Occupational licensing bureaucracy

The restrictions on how many apprentices can work on a job site or under a licensee is making it impossible to fill our state’s need for licensed skilled trades. We need clear and consistent rules that help make our licensed trades stronger by ensuring that there are enough people to do the work and that they all have the skills and knowledge to do the job.

Quality of work and public safety

With licensed trades, you know the quality of work you will be getting because it is backed up by years of training and experience. Without enough licensed trades, employers and consumers are turning to unlicensed workers who might not know all the rules or have the skills needed. This means a poorer quality of work and risks the safety of everyone.

Skilled trades opportunities

The current shortage means that workers are coming in from out of state or, worse yet, the projects and work that should be done here, are going elsewhere. More licensed trades means more work for everyone – not just in the trades, but for everyone both up and downstream of the work.

The coming slow down

Our licensed trades are getting older and are taking on fewer apprentices. If we don’t address this crisis now, the lack of available licensed trades will drive up costs and push work away from our state. This will lead to a slower growth, or worse, a declining economy.

Unlicensed work means unpermitted work

When folks can’t hire a licensed trade or get the work done in a reasonable amount of time, they will turn to non-licensed workers. An unlicensed worker means the work is often un-permitted and thus un-inspected. This sets the bar very low and can impact home and business owners down the road and when they least expect it. Licensed trades work with inspectors to make sure every job meets or exceeds the requirements, giving everyone peace of mind.

Education & training

The government has dedicated tax dollars to education that isn’t resulting in good jobs. More and more, governments are recognizing that licensed trades are foundational to a strong economy, but while we encourage more young people to enter trades programs, we don’t have the space for them to apprentice when they are done. We need to connect the trade school grads with waiting apprenticeships so that these graduates can get good paying stable careers that can support a family and help make better communities.

Housing shortage

The housing shortage is not just an issue for people wanting to buy a home – it is driving up the cost of living for everyone. Fewer licensed trades means that it takes longer to build new homes or apartments and doing so costs more. Fewer homes for those who want to buy, means higher rent for everyone else. Higher housing costs makes it harder for folks to get by.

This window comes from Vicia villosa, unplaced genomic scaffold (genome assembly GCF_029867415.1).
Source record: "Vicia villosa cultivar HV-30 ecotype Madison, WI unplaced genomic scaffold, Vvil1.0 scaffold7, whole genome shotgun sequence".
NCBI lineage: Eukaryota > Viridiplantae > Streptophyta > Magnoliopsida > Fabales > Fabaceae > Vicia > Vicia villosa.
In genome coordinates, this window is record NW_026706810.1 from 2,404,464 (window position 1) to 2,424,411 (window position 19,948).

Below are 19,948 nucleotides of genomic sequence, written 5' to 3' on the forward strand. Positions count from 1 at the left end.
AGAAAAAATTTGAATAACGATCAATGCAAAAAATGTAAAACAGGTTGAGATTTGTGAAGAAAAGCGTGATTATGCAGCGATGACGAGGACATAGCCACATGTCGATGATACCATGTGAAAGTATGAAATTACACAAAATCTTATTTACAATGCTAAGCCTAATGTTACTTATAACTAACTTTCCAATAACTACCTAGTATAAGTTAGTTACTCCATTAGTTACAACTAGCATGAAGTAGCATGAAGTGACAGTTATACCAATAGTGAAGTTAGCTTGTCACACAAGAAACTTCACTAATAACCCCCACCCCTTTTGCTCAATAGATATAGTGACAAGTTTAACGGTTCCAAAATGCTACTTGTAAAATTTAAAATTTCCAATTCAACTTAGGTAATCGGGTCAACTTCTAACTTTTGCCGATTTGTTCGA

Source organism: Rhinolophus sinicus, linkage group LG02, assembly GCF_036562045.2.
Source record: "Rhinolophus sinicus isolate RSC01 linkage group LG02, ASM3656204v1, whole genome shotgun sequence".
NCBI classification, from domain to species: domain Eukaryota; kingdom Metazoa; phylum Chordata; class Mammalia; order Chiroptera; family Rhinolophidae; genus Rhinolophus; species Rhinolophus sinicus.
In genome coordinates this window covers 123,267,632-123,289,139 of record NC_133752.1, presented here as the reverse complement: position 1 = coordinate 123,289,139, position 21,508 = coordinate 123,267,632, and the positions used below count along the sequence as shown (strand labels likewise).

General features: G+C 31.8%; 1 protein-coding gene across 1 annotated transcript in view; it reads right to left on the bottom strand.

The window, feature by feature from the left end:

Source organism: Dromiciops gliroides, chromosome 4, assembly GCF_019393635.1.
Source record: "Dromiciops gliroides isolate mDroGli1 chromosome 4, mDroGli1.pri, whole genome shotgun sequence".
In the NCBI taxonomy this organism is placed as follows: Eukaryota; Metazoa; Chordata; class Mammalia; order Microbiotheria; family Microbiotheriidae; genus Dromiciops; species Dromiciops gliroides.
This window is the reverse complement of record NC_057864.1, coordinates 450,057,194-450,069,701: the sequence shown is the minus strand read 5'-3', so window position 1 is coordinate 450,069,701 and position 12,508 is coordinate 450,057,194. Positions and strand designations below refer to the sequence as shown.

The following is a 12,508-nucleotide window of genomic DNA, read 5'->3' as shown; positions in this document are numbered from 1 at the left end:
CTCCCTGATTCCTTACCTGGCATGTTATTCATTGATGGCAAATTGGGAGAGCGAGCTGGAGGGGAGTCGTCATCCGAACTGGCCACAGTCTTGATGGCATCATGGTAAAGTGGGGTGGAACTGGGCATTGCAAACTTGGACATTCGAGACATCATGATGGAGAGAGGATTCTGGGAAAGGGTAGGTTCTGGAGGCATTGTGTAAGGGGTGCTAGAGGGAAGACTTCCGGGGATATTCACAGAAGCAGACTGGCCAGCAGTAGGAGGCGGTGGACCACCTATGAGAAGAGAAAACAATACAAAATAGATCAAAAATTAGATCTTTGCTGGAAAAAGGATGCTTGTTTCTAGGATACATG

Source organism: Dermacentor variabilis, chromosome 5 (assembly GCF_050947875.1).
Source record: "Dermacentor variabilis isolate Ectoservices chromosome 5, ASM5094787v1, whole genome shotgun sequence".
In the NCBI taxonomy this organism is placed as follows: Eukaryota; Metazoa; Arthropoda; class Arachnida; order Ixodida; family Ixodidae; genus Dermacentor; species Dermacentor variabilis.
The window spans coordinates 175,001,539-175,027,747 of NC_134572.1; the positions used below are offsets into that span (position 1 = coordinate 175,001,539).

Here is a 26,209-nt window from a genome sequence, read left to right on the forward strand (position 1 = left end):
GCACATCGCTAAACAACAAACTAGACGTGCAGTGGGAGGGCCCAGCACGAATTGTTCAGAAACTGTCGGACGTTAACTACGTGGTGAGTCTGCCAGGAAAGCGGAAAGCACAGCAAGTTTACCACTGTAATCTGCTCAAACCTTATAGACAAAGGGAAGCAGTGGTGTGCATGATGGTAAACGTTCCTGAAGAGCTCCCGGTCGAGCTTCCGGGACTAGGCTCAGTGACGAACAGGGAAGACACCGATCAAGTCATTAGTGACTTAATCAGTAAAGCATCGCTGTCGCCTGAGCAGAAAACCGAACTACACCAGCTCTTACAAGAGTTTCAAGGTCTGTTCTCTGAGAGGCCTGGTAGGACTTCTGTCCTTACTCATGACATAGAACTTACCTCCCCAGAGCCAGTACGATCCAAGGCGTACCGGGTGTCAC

Crumbling infrastructure

Our nation has a problem with crumbling infrastructure. Licensed trades help build the facilities needed to support our critical infrastructure and they are often working directly on the projects to fix or replace what is already there. Fewer licensed trades means these projects face cancellations, delays and rising costs, soaking up vital tax dollars that are sorely needed to address this problem.

Modernization and the new economy

Our economy is changing, but the challenges are not. We still need licensed trades to be able to build the workplaces to help re-tool factories to prepare for new technology and more efficient manufacturing. Without enough licensed trades, existing manufacturing will become less efficient risking existing jobs, and new manufacturing facilities and the jobs that come with them will go elsewhere.

Pensions at risk

The licensed trades that we do have are getting older and there aren’t enough young people to fill the rolls. This has led to underfunding of pensions and puts the retirement and wellbeing of all the workers that came before us who worked hard their whole life and deserve a secure retirement. Without new workers, these pension plans and the benefits are at risk of having to decrease or cut benefits. New, younger workers help keep pension plans strong and provide our retirees with the security and peace of mind they so richly deserve.